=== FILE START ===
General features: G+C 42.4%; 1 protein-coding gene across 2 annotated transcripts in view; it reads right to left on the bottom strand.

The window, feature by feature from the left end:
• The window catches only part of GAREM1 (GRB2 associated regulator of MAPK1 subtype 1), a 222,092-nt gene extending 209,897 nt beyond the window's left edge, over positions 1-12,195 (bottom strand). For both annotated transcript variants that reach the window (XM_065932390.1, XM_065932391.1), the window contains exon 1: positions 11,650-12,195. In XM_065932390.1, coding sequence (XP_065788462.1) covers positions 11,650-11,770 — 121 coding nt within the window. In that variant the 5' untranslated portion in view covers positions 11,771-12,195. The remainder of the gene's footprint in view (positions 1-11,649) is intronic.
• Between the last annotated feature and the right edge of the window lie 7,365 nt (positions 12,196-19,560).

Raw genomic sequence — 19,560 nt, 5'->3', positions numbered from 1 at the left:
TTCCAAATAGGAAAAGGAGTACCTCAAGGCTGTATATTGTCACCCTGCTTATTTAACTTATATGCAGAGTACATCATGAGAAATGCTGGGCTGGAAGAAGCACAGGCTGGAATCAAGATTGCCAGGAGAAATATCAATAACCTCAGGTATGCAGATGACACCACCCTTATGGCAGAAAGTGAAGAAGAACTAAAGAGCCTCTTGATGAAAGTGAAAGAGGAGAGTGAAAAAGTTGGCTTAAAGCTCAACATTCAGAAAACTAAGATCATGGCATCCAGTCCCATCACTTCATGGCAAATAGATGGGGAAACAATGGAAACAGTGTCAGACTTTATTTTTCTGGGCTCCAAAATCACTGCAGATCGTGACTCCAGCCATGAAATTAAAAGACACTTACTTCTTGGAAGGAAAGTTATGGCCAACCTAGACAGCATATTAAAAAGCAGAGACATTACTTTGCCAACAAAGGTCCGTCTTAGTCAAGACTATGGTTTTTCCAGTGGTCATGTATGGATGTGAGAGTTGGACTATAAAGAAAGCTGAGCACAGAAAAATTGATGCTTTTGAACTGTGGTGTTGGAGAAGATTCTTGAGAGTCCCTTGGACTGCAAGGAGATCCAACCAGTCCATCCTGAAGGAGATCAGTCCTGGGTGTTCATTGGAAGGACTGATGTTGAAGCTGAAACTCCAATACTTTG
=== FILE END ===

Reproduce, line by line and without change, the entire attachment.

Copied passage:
General features: G+C 42.4%; 1 protein-coding gene across 2 annotated transcripts in view; it reads right to left on the bottom strand.

The window, feature by feature from the left end:
• The window catches only part of GAREM1 (GRB2 associated regulator of MAPK1 subtype 1), a 222,092-nt gene extending 209,897 nt beyond the window's left edge, over positions 1-12,195 (bottom strand). For both annotated transcript variants that reach the window (XM_065932390.1, XM_065932391.1), the window contains exon 1: positions 11,650-12,195. In XM_065932390.1, coding sequence (XP_065788462.1) covers positions 11,650-11,770 — 121 coding nt within the window. In that variant the 5' untranslated portion in view covers positions 11,771-12,195. The remainder of the gene's footprint in view (positions 1-11,649) is intronic.
• Between the last annotated feature and the right edge of the window lie 7,365 nt (positions 12,196-19,560).

Raw genomic sequence — 19,560 nt, 5'->3', positions numbered from 1 at the left:
TTCCAAATAGGAAAAGGAGTACCTCAAGGCTGTATATTGTCACCCTGCTTATTTAACTTATATGCAGAGTACATCATGAGAAATGCTGGGCTGGAAGAAGCACAGGCTGGAATCAAGATTGCCAGGAGAAATATCAATAACCTCAGGTATGCAGATGACACCACCCTTATGGCAGAAAGTGAAGAAGAACTAAAGAGCCTCTTGATGAAAGTGAAAGAGGAGAGTGAAAAAGTTGGCTTAAAGCTCAACATTCAGAAAACTAAGATCATGGCATCCAGTCCCATCACTTCATGGCAAATAGATGGGGAAACAATGGAAACAGTGTCAGACTTTATTTTTCTGGGCTCCAAAATCACTGCAGATCGTGACTCCAGCCATGAAATTAAAAGACACTTACTTCTTGGAAGGAAAGTTATGGCCAACCTAGACAGCATATTAAAAAGCAGAGACATTACTTTGCCAACAAAGGTCCGTCTTAGTCAAGACTATGGTTTTTCCAGTGGTCATGTATGGATGTGAGAGTTGGACTATAAAGAAAGCTGAGCACAGAAAAATTGATGCTTTTGAACTGTGGTGTTGGAGAAGATTCTTGAGAGTCCCTTGGACTGCAAGGAGATCCAACCAGTCCATCCTGAAGGAGATCAGTCCTGGGTGTTCATTGGAAGGACTGATGTTGAAGCTGAAACTCCAATACTTTG